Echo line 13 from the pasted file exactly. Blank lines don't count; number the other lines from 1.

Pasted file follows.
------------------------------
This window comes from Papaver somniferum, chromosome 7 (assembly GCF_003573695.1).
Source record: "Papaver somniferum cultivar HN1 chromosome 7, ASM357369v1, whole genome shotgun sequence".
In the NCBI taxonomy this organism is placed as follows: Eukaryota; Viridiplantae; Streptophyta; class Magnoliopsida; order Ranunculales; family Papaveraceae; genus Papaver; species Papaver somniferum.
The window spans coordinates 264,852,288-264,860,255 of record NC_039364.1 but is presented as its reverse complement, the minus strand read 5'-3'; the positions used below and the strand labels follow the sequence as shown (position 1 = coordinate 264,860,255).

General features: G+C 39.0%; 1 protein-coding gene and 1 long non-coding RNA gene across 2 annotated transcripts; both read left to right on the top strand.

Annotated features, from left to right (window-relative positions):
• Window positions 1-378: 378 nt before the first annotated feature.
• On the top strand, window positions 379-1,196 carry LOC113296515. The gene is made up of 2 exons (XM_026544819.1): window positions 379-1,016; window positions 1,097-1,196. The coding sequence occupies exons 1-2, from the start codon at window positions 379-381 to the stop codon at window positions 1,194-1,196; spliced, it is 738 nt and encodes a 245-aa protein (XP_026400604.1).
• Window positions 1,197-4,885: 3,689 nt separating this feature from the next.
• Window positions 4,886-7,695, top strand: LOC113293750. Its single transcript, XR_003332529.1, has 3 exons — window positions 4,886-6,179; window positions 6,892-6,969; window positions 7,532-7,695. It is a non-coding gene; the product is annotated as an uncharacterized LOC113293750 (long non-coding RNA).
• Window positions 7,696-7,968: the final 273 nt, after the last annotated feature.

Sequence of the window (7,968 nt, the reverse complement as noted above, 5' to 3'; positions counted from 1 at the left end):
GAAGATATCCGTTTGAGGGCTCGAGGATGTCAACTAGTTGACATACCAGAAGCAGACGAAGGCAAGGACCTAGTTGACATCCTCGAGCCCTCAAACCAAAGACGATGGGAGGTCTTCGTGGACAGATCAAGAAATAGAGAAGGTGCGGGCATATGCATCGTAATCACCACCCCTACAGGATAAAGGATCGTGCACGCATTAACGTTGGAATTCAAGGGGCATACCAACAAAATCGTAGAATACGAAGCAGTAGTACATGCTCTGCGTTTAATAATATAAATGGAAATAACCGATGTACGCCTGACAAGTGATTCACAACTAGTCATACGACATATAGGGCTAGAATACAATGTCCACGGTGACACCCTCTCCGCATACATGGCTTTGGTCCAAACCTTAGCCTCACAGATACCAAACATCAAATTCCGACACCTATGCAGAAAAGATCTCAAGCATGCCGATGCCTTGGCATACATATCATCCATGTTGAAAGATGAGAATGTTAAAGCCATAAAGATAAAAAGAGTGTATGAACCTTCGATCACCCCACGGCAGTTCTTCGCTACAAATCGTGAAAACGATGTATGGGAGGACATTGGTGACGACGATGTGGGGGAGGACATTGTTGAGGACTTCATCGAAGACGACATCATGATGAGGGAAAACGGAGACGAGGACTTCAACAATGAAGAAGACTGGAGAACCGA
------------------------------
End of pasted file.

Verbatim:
GAAGATATCCGTTTGAGGGCTCGAGGATGTCAACTAGTTGACATACCAGAAGCAGACGAAGGCAAGGACCTAGTTGACATCCTCGAGCCCTCAAACCAAAGACGATGGGAGGTCTTCGTGGACAGATCAAGAAATAGAGAAGGTGCGGGCATATGCATCGTAATCACCACCCCTACAGGATAAAGGATCGTGCACGCATTAACGTTGGAATTCAAGGGGCATACCAACAAAATCGTAGAATACGAAGCAGTAGTACATGCTCTGCGTTTAATAATATAAATGGAAATAACCGATGTACGCCTGACAAGTGATTCACAACTAGTCATACGACATATAGGGCTAGAATACAATGTCCACGGTGACACCCTCTCCGCATACATGGCTTTGGTCCAAACCTTAGCCTCACAGATACCAAACATCAAATTCCGACACCTATGCAGAAAAGATCTCAAGCATGCCGATGCCTTGGCATACATATCATCCATGTTGAAAGATGAGAATGTTAAAGCCATAAAGATAAAAAGAGTGTATGAACCTTCGATCACCCCACGGCAGTTCTTCGCTACAAATCGTGAAAACGATGTATGGGAGGACATTGGTGACGACGATGTGGGGGAGGACATTGTTGAGGACTTCATCGAAGACGACATCATGATGAGGGAAAACGGAGACGAGGACTTCAACAATGAAGAAGACTGGAGAACCGA